Invest in Your Brand Endowment for Exponential Returns
By Neill Coleman, Vice President, Global Communications at The Rockefeller Foundation and President of the Board of the Stonewall Community Foundation
When aspiring to create change, most foundations consider the scale of their potential impact through the lens of their financial health and the strength of their endowment. That’s a good place to start, but if it is the only place you look, you are missing a big opportunity. That’s because there is another endowment you should consider: your brand endowment.
What is a brand endowment? It's your organization's bank of influence, comprised of your name, reputation, networks, connections and convening power. You don't even need a financial endowment to have a brand endowment, but for those philanthropies that do, it allows them to magnify the impact of their grant-making.
So how can you make best use of your brand endowment? Consider three “accounts” within your brand endowment that you might wish to draw upon.
First, deploy the brand of your people. Your team brings expertise, connections and their own personal brands for you to leverage. For example, this spring The Rockefeller Foundation launched a new campaign, 100x25, setting a goal of 100 women CEOs of Fortune 500 companies by the year 2025. Currently only 21 of the Fortune 500 companies are headed by women and we believe that more women in leadership will lead to more inclusive workplaces and better performance for companies. In the video to launch the campaign we deployed our president, Judith Rodin, and leveraged her personal story as a pioneering woman (the first woman to lead an Ivy League university and the first woman to head The Rockefeller Foundation) to advance the case for gender equity in the workplace.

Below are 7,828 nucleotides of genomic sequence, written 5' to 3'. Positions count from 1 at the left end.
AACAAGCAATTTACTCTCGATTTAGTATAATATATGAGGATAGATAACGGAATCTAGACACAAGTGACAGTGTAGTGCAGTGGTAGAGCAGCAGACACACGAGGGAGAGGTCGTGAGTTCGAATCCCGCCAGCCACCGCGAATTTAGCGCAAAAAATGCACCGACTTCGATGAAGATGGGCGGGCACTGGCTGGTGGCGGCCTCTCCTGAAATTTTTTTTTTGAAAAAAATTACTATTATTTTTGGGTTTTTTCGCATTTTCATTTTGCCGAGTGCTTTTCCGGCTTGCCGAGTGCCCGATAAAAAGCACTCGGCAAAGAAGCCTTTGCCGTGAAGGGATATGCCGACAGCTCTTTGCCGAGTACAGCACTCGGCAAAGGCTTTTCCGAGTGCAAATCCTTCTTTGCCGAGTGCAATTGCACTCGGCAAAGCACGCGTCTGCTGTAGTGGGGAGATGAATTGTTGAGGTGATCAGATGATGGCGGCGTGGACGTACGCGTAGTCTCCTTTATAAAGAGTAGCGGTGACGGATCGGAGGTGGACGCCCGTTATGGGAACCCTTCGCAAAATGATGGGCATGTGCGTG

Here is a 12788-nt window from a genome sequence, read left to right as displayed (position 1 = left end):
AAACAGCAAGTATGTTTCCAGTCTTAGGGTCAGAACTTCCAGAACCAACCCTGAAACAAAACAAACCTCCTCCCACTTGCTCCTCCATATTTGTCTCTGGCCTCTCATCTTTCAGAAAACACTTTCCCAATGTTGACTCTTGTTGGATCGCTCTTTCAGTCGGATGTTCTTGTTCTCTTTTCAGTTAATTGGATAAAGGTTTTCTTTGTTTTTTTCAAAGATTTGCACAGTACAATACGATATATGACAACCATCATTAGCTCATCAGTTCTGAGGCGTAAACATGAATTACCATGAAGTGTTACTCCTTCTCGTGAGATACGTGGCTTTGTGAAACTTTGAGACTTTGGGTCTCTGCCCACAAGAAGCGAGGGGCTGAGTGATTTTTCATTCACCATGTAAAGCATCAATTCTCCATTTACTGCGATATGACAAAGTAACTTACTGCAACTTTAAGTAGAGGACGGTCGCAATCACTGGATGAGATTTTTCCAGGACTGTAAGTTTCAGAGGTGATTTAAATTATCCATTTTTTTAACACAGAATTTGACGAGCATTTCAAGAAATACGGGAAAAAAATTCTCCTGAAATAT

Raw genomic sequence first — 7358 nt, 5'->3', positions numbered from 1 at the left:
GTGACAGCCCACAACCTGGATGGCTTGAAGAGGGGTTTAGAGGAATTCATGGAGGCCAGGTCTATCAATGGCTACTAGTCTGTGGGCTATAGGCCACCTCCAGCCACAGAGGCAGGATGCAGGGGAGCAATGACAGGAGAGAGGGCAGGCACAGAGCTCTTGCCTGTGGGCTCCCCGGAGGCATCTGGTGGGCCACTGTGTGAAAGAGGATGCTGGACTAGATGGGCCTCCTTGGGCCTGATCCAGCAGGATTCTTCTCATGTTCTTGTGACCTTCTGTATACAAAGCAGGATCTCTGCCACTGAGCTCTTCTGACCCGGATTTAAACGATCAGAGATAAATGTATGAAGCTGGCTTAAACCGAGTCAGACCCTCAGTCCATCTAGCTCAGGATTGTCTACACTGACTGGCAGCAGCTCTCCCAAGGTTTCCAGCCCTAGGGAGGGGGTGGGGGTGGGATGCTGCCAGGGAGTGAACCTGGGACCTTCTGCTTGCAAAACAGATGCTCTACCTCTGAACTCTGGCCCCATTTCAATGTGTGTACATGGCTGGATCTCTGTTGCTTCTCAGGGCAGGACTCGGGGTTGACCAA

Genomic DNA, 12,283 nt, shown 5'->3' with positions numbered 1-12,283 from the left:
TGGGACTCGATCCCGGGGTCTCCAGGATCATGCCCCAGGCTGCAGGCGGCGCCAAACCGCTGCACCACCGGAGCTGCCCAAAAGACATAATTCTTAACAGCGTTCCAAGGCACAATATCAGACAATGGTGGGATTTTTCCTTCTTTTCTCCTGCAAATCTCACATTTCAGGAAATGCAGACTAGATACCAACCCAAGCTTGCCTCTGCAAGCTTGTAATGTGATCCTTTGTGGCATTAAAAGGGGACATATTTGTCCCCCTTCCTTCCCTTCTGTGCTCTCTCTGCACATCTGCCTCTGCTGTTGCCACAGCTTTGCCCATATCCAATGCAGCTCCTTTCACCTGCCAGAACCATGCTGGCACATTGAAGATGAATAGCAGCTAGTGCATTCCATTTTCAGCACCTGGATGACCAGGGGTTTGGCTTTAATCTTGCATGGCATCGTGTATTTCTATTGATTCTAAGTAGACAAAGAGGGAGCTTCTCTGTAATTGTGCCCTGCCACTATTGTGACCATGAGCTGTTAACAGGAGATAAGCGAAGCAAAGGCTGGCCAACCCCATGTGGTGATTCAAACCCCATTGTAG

Second, deploy the brand of your work. The impact you are already making provides a powerful case for why key business, political and opinion leaders – or other funders - should collaborate with you, and even change their behavior or policies. For example, as part of the US Department of Housing and Urban Development’s National Disaster Resilience Competition, The Rockefeller Foundation supported a series of resilience academies to help localities all across the US submit better applications to access part of $1 billion HUD made available to communities hit by disasters. Rockefeller made grants to run the academies, but we were also able to increase the attendance and seniority of officials at the academies by leveraging the Foundation’s reputation for being a leader in the field of resilience for more than 10 years.
Third, deploy the brand of the organization. For example the Stonewall Community Foundation, which supports the LGBTQ community through financial and capacity support for non-profits, has leveraged the historical association and cultural pride of the Stonewall name, especially during LGBTQ Pride season. Corporate partners in particular see the value of supporting an organization called Stonewall that lifts up LGBTQ-focused organizations as these businesses seek to engage LGBTQ customers during Pride month. For Stonewall these partners include Levi Strauss & Co. Amex and Mack Weldon. Together, these collaborations have boosted Stonewall’s brand, media presence and public exposure and supported the foundation’s operations, national grants portfolio, and educational programming.
While you are drawing on these “accounts” to leverage more impact, you must also be investing and building your brand endowment. This requires a smart communications strategy that takes credit for successes, something that can sometimes feel uncomfortable in philanthropy. But the value of a brand endowment makes the case for doing so (assuming there are not other good strategic reasons for a lower-profile). You should manage and grow your brand endowment just as you would a financial endowment. If you do, you will have a rich resource of additional leverage to significantly increase your impact. That increased impact can further build your brand endowment exponentially.